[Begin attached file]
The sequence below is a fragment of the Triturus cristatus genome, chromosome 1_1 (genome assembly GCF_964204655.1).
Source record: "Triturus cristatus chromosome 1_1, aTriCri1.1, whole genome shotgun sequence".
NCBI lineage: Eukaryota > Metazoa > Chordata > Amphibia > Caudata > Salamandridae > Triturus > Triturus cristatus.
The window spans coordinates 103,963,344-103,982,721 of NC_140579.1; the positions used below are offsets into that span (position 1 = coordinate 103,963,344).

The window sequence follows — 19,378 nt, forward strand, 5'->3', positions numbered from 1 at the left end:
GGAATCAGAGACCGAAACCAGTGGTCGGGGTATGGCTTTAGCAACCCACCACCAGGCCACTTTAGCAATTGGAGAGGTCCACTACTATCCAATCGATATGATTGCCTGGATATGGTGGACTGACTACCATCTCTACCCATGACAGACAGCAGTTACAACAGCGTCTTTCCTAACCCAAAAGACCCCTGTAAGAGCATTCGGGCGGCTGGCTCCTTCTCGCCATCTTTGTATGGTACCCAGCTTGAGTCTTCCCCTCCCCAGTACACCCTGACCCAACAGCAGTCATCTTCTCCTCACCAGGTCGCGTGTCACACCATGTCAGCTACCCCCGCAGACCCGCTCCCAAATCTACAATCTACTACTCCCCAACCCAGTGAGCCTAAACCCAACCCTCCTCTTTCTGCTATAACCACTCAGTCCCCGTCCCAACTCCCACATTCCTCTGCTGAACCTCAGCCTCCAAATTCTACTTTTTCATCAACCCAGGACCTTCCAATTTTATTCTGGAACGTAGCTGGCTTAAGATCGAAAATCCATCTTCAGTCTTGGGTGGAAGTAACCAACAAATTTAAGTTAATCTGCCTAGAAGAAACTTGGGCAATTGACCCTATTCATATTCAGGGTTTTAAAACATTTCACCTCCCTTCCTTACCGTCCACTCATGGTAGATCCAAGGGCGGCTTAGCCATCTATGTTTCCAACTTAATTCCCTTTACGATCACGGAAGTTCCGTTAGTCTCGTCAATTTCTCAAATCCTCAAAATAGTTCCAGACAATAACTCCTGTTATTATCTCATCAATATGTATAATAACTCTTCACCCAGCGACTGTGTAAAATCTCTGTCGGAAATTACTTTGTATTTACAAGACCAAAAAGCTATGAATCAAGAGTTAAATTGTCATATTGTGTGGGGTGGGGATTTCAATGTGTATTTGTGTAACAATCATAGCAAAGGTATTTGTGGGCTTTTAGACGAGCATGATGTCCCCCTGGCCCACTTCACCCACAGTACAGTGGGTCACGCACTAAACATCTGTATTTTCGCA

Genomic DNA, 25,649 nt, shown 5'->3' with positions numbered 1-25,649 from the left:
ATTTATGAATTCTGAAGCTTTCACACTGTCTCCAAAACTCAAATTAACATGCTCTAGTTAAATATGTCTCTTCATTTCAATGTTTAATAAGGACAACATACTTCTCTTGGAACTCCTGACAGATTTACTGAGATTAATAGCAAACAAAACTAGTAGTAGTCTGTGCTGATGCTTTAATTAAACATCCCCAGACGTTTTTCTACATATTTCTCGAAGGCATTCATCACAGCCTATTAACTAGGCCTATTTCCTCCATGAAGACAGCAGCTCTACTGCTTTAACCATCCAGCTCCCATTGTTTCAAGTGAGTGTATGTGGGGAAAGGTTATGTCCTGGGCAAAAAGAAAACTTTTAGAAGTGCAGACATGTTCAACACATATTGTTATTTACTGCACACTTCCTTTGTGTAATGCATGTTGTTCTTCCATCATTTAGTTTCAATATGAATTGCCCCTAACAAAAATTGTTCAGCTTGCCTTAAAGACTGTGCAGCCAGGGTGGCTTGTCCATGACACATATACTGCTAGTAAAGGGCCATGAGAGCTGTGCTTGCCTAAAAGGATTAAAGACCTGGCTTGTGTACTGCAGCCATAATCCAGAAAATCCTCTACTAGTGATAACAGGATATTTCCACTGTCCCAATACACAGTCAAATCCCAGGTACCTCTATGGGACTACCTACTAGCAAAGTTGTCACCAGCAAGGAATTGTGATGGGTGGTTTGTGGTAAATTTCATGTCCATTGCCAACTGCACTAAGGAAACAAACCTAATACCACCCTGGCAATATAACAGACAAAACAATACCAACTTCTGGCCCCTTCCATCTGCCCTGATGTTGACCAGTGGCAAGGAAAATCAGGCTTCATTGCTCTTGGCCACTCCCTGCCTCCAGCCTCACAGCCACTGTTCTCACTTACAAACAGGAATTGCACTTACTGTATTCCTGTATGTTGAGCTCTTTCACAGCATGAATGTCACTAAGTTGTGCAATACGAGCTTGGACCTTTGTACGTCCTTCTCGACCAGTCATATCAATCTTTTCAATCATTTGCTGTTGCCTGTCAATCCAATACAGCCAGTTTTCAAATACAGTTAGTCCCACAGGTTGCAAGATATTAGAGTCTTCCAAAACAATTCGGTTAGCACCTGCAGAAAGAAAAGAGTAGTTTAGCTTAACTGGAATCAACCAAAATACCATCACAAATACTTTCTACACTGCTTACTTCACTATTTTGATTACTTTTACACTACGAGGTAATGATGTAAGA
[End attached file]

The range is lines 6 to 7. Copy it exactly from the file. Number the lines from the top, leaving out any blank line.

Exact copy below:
GGAATCAGAGACCGAAACCAGTGGTCGGGGTATGGCTTTAGCAACCCACCACCAGGCCACTTTAGCAATTGGAGAGGTCCACTACTATCCAATCGATATGATTGCCTGGATATGGTGGACTGACTACCATCTCTACCCATGACAGACAGCAGTTACAACAGCGTCTTTCCTAACCCAAAAGACCCCTGTAAGAGCATTCGGGCGGCTGGCTCCTTCTCGCCATCTTTGTATGGTACCCAGCTTGAGTCTTCCCCTCCCCAGTACACCCTGACCCAACAGCAGTCATCTTCTCCTCACCAGGTCGCGTGTCACACCATGTCAGCTACCCCCGCAGACCCGCTCCCAAATCTACAATCTACTACTCCCCAACCCAGTGAGCCTAAACCCAACCCTCCTCTTTCTGCTATAACCACTCAGTCCCCGTCCCAACTCCCACATTCCTCTGCTGAACCTCAGCCTCCAAATTCTACTTTTTCATCAACCCAGGACCTTCCAATTTTATTCTGGAACGTAGCTGGCTTAAGATCGAAAATCCATCTTCAGTCTTGGGTGGAAGTAACCAACAAATTTAAGTTAATCTGCCTAGAAGAAACTTGGGCAATTGACCCTATTCATATTCAGGGTTTTAAAACATTTCACCTCCCTTCCTTACCGTCCACTCATGGTAGATCCAAGGGCGGCTTAGCCATCTATGTTTCCAACTTAATTCCCTTTACGATCACGGAAGTTCCGTTAGTCTCGTCAATTTCTCAAATCCTCAAAATAGTTCCAGACAATAACTCCTGTTATTATCTCATCAATATGTATAATAACTCTTCACCCAGCGACTGTGTAAAATCTCTGTCGGAAATTACTTTGTATTTACAAGACCAAAAAGCTATGAATCAAGAGTTAAATTGTCATATTGTGTGGGGTGGGGATTTCAATGTGTATTTGTGTAACAATCATAGCAAAGGTATTTGTGGGCTTTTAGACGAGCATGATGTCCCCCTGGCCCACTTCACCCACAGTACAGTGGGTCACGCACTAAACATCTGTATTTTCGCA

Genomic DNA, 25,649 nt, shown 5'->3' with positions numbered 1-25,649 from the left: